A Conservative majority will no doubt be good for Britain’s small businesses, says Bacta’s John White – but Brexit will still have to be dealt with first. The industry gets ready for a new phase of political mobilisation.
Boris Johnson’s victory in the general election, which saw the Conservative party win its largest majority in a generation, was greeted with cautious optimism by Bacta: with the trade association’s chief executive John White noting that the party is “generally seen as being more pro-business than Labour.” Still, White envisioned limited opportunity for agenda advancement in the short-term, asserting instead that “as it has been for the past three years, it’s likely that the next 12 months will again be dominated by Brexit.”
It would be fair to say that there remains consternation for industries in the gaming and leisure sectors on this blockage. White explained: “If Brexit continues to absorb governmental capacity in the same way it has to date there is likely to be a continuing slow motion pace to the implementation of all manifesto promises.”
And Bacta has its eye on some welcome offerings from the Johnson era. “We are all in favour of sensible business policies and fiscal incentives that drive investment such as 100 per cent capital allowances and responsible levels of corporation tax…[whilst] a review of the rating system can’t come soon enough.”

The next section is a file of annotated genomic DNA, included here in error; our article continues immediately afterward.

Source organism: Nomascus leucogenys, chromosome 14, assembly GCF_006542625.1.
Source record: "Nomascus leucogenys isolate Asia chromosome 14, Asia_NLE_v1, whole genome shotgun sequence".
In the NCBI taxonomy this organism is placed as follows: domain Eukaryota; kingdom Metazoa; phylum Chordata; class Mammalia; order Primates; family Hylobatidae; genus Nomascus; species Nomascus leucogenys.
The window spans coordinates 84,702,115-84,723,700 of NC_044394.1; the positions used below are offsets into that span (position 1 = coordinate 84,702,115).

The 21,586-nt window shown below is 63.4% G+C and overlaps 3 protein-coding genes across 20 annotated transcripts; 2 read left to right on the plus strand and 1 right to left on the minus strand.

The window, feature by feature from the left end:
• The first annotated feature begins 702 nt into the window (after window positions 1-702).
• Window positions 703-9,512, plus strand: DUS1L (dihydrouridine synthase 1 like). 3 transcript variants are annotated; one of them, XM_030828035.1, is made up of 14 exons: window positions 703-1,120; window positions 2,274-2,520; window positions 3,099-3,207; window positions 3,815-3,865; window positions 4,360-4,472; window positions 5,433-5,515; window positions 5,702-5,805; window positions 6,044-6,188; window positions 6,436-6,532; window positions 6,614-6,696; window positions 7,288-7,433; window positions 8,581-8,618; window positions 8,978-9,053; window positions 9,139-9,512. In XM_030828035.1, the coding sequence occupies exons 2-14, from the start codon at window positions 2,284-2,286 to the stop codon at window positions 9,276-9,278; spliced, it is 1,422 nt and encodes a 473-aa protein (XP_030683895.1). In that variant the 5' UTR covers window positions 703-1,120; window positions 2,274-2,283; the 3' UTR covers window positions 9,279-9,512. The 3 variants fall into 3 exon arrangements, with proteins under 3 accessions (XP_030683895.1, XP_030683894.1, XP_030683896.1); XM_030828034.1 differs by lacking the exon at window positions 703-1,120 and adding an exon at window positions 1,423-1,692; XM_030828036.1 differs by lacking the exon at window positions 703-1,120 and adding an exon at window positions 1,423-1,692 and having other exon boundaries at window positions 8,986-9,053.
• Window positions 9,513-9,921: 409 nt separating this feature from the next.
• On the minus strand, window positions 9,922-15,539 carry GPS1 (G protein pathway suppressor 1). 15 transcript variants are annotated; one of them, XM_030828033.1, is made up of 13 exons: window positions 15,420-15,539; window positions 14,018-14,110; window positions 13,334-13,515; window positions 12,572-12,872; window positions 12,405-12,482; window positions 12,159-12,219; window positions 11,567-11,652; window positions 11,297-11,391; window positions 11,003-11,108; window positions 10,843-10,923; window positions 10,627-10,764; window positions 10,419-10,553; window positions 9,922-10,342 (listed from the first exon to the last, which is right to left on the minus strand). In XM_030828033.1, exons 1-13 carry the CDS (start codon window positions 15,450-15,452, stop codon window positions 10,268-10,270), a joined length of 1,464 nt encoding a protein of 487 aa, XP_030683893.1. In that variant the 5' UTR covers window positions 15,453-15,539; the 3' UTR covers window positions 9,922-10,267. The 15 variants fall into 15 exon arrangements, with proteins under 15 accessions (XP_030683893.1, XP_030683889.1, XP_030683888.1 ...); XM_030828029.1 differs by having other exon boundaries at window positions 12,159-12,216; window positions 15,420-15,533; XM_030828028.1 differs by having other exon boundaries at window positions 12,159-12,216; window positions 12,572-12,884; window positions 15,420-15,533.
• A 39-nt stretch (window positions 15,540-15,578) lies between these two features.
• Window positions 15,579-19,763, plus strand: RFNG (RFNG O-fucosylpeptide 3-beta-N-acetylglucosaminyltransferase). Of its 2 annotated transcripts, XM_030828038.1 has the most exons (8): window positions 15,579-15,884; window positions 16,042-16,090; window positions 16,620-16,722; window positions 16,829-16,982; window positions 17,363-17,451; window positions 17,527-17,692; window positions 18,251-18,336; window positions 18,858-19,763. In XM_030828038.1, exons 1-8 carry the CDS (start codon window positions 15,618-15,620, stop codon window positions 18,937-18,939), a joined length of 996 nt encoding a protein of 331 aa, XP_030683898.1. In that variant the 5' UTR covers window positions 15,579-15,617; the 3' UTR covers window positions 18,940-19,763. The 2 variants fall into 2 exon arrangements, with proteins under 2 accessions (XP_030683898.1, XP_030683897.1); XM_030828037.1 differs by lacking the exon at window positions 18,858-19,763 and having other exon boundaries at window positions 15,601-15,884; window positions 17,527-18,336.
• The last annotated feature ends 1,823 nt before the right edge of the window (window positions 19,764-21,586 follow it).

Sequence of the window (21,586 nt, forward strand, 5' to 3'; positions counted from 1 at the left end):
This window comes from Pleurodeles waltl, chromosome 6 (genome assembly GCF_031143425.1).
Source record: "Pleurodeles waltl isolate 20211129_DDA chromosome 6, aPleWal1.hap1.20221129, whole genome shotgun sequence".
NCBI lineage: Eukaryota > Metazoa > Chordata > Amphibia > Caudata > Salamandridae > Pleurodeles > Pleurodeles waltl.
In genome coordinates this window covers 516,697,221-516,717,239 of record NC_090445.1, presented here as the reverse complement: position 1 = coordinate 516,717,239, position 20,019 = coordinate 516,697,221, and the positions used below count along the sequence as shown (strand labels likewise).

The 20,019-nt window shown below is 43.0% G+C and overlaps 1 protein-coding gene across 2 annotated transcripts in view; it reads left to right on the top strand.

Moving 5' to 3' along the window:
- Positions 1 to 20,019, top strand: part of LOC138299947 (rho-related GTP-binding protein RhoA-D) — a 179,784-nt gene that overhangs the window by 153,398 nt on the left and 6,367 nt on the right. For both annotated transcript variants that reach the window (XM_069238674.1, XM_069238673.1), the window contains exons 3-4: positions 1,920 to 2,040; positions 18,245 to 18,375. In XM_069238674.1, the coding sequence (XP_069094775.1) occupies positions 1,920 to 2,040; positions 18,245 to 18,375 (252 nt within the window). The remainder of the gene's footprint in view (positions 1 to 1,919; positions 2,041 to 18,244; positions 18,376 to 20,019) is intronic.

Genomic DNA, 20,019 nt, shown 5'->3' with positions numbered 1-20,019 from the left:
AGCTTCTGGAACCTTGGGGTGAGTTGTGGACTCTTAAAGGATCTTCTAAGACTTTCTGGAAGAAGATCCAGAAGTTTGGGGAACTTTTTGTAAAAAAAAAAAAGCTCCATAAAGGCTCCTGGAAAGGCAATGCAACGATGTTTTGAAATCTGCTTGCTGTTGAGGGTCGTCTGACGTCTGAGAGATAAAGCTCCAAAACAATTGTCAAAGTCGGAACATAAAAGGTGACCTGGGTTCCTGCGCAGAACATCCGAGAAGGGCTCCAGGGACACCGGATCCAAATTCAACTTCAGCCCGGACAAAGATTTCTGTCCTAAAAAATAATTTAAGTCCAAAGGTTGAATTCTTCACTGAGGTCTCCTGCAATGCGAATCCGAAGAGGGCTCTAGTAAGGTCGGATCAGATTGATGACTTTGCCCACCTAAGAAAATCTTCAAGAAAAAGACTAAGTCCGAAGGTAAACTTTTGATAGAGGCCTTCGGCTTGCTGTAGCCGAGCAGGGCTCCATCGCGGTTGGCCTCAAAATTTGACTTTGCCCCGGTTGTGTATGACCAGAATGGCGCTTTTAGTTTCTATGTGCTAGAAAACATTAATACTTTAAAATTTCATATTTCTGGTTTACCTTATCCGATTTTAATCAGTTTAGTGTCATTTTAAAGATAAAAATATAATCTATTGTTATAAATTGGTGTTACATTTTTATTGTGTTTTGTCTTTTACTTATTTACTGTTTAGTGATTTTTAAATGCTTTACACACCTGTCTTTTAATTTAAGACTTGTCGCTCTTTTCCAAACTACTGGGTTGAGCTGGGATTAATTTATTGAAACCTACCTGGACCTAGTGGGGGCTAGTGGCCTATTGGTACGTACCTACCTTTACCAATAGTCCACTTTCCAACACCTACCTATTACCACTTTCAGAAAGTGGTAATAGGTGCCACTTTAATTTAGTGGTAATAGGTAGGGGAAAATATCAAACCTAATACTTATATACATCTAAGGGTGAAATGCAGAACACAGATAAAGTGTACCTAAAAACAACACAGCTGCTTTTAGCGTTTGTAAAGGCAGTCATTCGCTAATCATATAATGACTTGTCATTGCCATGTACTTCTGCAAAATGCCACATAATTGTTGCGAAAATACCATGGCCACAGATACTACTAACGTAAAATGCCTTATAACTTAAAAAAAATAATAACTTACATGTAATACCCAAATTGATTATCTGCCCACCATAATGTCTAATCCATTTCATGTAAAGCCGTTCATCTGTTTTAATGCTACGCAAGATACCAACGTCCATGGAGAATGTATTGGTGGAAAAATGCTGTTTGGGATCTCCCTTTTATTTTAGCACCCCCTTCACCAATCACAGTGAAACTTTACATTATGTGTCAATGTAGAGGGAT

But whilst Bacta is realistic as to the priorities of government in the coming months, that doesn’t mean it will be resting on its laurels when it comes to engagement with lawmakers. On the contrary, the association is believed to have met with senior DCMS staff this week on the very subject of legislation changes, an encounter that suggests both parties are particularly conscious of moving things forward.
And the trade association has also been swift to extend the hand of friendship to those arriving in Westminster. “We have already written to relevant new MPs congratulating them on their victory and setting out a broad introduction to Bacta,” confirmed White. “A re-acquaintance with existing MPs we know is also part of the engagement program. We will be meeting the new secretary of state and their team as soon as those appointments have been confirmed which should be any day now since the previous incumbent didn’t stand for election. We will also be making a budget submission specifically for our industry on the taxation of SWPs – seeking a five per cent rate.”
When it comes to the bigger picture, meanwhile, White described a two-fold strategy in dealing the new Conservative government.
“Firstly, we’ll continue with our excellent siding with the seaside campaign to demonstrate that our sector is not part of the hard gambling sector that has generated the negative narrative which has washed over us,” he told Coinslot. “Secondly, we want to ensure we are on the front foot ready for any changes to the Gambling Act, something the Tory manifesto committed to examine.”